Showing reference images for painting is a somewhat common feature request by GIMP users. While a specifically designed solution surely wouldn’t come amiss, there a simple way to work around this. Here is how you can do it with pretty much any version of GIMP from at least the past 10+ years.
Let’s take the default setup of GIMP (2.8 or 2.9 at your preference) with single-window mode enabled. Create an image where you will be painting, and then open an image that will be your reference.
Use Windows > Dockable Dialogs > Navigation to open the Navigation window:
By default, it will be added to the sidebar:
Now grab its header and drag it outside the sidebar:
Once it’s not docked anymore, it has a new option in its own menu: Show Image Selection (it’s been there since the time when dinosaurs ruled the world). Enable this option by clicking the triangle button (top right corner, below the Auto button) to open window’s menu.
Now you have a drop-down list of currently opened images and an Auto button. The button is enabled by default so that the Navigation window would follow currently opened image. Click it to disable autofollowing of images, then choose your reference image in the drop-down list.
Then you can resize the Navigation to your liking and start painting. If the Navigation window doesn’t stay on top (depends on operating system and window managers), one way to fix this is to go to Edit > Preferences > Window Management and choose Keep Above for Window Manager Hints.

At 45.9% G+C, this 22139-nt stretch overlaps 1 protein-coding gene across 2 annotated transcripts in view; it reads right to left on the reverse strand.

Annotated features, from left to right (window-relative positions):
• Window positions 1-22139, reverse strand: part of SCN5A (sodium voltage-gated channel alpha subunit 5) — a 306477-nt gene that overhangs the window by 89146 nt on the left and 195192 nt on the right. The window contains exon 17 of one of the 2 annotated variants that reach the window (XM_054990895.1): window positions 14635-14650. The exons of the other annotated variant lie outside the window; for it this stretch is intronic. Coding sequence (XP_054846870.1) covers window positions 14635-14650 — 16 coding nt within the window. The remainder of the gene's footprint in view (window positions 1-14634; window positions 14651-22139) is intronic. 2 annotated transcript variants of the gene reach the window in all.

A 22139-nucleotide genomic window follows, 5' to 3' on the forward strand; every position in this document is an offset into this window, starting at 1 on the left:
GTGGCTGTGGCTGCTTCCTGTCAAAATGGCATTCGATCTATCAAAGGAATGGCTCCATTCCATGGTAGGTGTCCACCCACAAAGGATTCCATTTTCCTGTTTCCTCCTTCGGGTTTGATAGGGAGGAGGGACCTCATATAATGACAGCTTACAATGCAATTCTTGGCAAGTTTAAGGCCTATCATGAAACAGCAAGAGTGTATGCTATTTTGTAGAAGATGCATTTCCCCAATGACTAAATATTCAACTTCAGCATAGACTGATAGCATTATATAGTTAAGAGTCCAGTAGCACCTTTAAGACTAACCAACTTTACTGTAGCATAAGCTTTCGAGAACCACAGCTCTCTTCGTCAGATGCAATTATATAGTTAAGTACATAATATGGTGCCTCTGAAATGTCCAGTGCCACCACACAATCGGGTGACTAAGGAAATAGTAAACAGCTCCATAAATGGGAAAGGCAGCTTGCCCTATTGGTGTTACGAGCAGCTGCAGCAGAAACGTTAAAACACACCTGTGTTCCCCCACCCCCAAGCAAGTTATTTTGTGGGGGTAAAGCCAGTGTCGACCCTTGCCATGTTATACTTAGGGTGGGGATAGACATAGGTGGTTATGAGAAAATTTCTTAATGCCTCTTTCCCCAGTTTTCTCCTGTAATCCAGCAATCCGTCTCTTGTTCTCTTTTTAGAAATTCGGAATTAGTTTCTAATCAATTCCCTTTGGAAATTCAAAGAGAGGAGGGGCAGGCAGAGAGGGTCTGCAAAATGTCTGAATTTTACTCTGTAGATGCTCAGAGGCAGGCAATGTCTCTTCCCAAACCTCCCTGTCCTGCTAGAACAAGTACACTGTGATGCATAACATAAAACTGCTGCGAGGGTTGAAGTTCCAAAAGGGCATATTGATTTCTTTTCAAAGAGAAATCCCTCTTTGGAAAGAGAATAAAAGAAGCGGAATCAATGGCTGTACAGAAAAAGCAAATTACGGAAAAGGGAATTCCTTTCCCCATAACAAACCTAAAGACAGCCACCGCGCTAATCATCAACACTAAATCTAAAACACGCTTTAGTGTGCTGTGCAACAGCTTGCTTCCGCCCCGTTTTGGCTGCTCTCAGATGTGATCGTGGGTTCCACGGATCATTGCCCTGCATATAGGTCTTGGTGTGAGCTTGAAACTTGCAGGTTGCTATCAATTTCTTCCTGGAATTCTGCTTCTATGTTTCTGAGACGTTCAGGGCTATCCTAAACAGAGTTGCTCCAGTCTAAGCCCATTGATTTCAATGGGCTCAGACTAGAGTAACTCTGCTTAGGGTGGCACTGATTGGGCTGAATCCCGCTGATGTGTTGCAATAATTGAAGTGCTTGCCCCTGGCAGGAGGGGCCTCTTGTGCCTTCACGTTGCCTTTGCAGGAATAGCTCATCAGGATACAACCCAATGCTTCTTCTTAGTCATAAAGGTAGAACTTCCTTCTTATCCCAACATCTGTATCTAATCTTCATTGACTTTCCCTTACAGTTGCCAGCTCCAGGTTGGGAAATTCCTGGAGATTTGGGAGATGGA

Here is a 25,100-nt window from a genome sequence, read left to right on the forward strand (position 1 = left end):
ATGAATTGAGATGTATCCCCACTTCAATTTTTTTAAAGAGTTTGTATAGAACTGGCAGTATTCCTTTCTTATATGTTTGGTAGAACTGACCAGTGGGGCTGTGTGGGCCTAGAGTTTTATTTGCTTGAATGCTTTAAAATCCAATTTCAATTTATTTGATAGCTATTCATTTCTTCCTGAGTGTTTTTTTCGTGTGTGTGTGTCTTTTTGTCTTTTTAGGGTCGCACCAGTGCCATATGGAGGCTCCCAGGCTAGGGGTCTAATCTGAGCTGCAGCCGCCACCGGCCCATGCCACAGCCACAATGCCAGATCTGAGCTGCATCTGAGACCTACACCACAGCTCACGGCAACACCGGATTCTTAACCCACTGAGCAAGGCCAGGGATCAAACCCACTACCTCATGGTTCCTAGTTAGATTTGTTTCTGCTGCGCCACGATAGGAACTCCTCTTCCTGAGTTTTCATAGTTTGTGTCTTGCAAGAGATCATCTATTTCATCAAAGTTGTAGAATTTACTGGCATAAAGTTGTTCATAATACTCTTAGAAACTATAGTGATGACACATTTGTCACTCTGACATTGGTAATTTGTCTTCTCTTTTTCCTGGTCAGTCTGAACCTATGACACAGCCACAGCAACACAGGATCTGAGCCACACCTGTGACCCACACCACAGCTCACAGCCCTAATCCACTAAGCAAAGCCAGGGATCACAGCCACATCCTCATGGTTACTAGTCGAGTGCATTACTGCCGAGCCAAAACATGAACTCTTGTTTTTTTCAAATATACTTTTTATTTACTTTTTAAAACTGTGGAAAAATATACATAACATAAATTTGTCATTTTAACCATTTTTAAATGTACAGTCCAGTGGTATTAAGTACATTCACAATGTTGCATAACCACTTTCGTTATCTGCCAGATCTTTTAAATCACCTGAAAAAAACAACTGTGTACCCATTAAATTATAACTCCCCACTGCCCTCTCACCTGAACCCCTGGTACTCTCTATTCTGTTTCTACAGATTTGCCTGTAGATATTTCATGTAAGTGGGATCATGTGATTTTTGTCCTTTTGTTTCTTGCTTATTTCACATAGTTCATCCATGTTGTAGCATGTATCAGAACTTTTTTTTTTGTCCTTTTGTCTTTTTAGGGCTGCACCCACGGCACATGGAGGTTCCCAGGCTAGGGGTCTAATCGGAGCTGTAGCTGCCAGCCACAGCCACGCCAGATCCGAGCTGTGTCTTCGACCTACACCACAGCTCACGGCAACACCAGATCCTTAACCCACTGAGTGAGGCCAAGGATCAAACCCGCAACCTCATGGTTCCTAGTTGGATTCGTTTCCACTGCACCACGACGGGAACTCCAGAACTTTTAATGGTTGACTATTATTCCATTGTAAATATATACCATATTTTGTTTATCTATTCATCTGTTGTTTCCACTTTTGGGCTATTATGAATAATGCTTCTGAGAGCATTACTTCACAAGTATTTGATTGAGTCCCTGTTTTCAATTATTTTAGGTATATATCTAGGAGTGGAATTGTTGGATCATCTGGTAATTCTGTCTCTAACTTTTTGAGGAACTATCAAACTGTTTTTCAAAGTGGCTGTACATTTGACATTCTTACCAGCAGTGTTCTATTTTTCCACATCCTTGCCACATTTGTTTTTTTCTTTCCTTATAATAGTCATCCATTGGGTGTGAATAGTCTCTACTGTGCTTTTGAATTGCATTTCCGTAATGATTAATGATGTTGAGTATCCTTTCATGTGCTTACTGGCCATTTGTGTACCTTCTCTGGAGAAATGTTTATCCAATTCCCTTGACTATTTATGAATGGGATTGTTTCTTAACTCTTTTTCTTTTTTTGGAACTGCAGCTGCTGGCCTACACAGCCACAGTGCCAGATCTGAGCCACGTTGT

There are several limitation with this workaround. First of all, it only works when the Navigation window is floating. It means that it inevitably overlaps part of your canvas, so it would be desirable to have this image selection drop-down list when the Navigation window is docked in the sidebar.
Secondly, since the Navigation window wasn’t designed for this purpose, you can’t zoom and pan your reference image.
And finally, once you use the Navigation window to view your reference image, you lose the ability to use it to pan and zoom on your painting. If this is how you usually pan images, there is a workaround for this.
When the scrollbars are enabled, their intersection in the lower right corner of the canvas has its own hidden navigation widget with the same arrowhead icon. Just click the arrowhead and start panning.
There are, however, other ways to pan and zoom:
- press mouse wheel and drag around to pan
- press Space and move your mouse
- use Ctrl + mouse wheel up/down (viewport will center around the mouse pointer)
- use shortcuts to switch to preset zoom levels (View > Zoom will give you idea)
You can also remap any shortcuts in GIMP and even customize it to use mouse wheel scroll to zoom in/out without pressing Ctrl: go to Edit > Preferences > Input Controllers, then edit Main Mouse Wheel controller settings.